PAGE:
5) KDWN Traffic Guy 1/5- present
Positives: I'm pretty much left alone. It's not an easy job, so the fact that I don't have to have a meeting with the boss every week is a big positive. It helps to realize that those above have confidence enough in what you're doing to leave you alone.
Negatives: The uncertainty of the job market, and of radio as a whole. There have been two purges of employees since January, and there's no guarantee that another won't happen, like, today. That's not a slam on the job itself, but it certainly makes it less fun knowing your number could be up because you "only" do two jobs
4) KWNR Mornings with Mark and Brooks (2006)
This was kind of an awkward time and the first time I had ever worked a morning show with three people. It always felt like Brooks was being shoved out the door, which is what eventually happened. I've laughed more with Mark than all my other hosts combined, though, maybe I should swap this with the Mark and Mitch portion of the show. Two is always a better number for morning shows anyway. Once three get in, everyone's fighting to be heard, stress and strain build, and the end product isn't as good as it could be.
3) KWNR Mornings with Glennboy (June '97- Oct '00)
My first legitimate morning show shot. I was perfectly comfortable being the sidekick, since I still had no idea what it took to make a morning show good. I learned from Glenny that you really needed to work at it, not just show up. Not everything the GB did worked, but when it didn't, I was there to pick up the pieces. Negatives: Glennboy constantly battling with the boss, who was never a fan. That put me in the middle of quite a few spats, and led to Glenn's eventual departure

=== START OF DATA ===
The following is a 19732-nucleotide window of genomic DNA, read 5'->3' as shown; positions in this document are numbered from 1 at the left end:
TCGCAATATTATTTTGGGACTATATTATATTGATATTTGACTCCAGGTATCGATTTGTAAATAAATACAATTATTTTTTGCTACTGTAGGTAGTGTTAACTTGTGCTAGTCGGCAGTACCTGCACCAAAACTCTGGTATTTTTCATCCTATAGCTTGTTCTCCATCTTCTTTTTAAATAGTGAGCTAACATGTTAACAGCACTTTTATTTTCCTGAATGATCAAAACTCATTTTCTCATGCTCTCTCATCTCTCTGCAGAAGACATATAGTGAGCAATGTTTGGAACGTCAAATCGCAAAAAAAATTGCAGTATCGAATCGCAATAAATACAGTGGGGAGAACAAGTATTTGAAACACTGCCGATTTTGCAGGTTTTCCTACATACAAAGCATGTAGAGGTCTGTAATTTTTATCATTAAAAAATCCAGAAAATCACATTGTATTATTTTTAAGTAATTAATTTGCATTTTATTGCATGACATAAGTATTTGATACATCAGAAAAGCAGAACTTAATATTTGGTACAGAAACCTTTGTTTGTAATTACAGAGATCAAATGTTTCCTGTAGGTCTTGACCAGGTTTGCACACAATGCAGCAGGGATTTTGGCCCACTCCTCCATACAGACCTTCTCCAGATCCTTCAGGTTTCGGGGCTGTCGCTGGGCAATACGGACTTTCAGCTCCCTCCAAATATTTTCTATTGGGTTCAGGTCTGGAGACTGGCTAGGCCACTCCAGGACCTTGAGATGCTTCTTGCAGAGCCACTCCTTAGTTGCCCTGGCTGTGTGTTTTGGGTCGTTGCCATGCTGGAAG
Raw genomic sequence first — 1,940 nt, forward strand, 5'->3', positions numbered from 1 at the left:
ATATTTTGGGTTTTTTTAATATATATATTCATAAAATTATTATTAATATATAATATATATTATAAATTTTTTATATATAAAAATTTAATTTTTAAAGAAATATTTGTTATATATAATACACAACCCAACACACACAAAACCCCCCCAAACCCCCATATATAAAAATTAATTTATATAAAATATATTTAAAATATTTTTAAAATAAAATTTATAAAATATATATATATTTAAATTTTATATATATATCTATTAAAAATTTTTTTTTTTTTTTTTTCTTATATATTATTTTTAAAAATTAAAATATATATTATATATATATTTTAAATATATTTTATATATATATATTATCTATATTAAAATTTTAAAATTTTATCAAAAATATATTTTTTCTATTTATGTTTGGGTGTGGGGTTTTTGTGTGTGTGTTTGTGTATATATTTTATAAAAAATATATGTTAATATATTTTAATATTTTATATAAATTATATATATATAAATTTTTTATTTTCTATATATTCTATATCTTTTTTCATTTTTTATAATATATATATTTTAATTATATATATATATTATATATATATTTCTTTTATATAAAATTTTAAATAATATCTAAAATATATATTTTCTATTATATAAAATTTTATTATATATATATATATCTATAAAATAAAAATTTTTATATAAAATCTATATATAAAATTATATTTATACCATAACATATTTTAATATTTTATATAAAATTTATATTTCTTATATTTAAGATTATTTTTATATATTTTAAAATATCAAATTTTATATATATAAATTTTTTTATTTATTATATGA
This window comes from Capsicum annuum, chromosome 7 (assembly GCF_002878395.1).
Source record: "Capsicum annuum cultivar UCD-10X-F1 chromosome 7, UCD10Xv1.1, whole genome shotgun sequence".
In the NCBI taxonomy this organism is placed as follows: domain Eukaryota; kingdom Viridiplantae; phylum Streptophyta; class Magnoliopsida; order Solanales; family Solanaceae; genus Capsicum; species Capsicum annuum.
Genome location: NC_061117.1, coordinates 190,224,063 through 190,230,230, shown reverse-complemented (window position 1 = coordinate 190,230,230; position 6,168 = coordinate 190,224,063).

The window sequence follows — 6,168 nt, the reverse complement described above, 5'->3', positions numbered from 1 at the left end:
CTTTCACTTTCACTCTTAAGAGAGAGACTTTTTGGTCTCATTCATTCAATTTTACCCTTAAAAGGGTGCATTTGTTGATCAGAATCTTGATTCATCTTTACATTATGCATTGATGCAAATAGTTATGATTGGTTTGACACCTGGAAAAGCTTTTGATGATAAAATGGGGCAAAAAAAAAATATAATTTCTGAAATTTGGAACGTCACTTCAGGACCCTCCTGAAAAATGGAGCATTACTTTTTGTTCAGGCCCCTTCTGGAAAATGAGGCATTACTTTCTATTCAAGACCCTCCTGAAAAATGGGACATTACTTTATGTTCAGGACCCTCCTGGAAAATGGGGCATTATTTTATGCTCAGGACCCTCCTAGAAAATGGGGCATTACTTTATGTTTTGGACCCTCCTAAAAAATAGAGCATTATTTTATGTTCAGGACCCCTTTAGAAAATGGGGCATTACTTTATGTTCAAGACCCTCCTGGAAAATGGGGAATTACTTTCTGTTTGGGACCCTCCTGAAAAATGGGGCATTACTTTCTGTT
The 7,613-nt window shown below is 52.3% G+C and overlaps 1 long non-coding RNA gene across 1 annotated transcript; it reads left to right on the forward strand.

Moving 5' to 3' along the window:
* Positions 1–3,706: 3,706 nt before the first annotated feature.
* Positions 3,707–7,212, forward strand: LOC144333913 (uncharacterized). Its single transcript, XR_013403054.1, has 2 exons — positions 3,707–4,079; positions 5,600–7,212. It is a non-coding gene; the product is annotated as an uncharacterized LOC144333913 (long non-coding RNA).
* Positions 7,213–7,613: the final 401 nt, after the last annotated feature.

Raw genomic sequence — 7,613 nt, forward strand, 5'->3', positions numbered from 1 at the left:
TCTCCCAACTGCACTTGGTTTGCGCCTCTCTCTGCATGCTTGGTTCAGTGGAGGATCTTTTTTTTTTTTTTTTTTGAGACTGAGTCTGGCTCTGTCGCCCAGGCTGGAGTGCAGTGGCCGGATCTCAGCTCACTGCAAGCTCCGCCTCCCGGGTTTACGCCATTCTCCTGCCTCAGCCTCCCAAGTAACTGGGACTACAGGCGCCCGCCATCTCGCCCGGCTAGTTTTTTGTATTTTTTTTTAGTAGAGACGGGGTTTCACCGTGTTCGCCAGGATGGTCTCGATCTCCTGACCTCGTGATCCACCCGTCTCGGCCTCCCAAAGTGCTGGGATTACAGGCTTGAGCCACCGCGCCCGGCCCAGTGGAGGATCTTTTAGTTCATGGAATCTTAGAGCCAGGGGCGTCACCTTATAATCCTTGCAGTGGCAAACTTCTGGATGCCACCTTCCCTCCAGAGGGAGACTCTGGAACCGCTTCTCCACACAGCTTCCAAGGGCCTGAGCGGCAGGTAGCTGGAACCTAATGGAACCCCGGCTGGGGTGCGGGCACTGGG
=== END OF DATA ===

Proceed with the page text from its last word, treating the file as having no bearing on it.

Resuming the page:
2) KWNR Mornings with Brooks (and Stunt Runt)
Six years of success when I really felt like I was at the top of my game. When Brooks became the boss, it almost became easier. There were never personality conflicts between us. Stunt Runt was in a groove and really made some great radio, stuff people will always remember. I really thought we could write our own ticket, but management had other ideas. The ratings never recovered after Brooks was moved out of that show (and from what I hear, it wasn't her choice). I didn't like what happened to Brooks but she works in San Diego now, so my sympathy has been tempered.
1) KAAA/KZZZ, Kingman (1993-'94)
Maybe nostalgia is getting the better of me, but I have more fond memories of my first real gig, so that tops the list. Everything was new. This was me taking a huge chance, moving halfway across the country to live in a town of 11,000 and make $4.50 an hour. It was "before" everything. Before consolidation, before automation, (mostly) before consultancies. It was before I knew what a horrible business radio could be. It didn't matter that it was market 500. It was radio, baby, and it was cool to be a part of. And we were good. The board ops knew what they were doing. The jocks knew the music. Everyone was loose and everyone was real. Simpler times, and deserving of a whole blog entry some time
It's funny, but I think if you ask any radio guy what their best gig was, they'll never say the one that they're doing right now.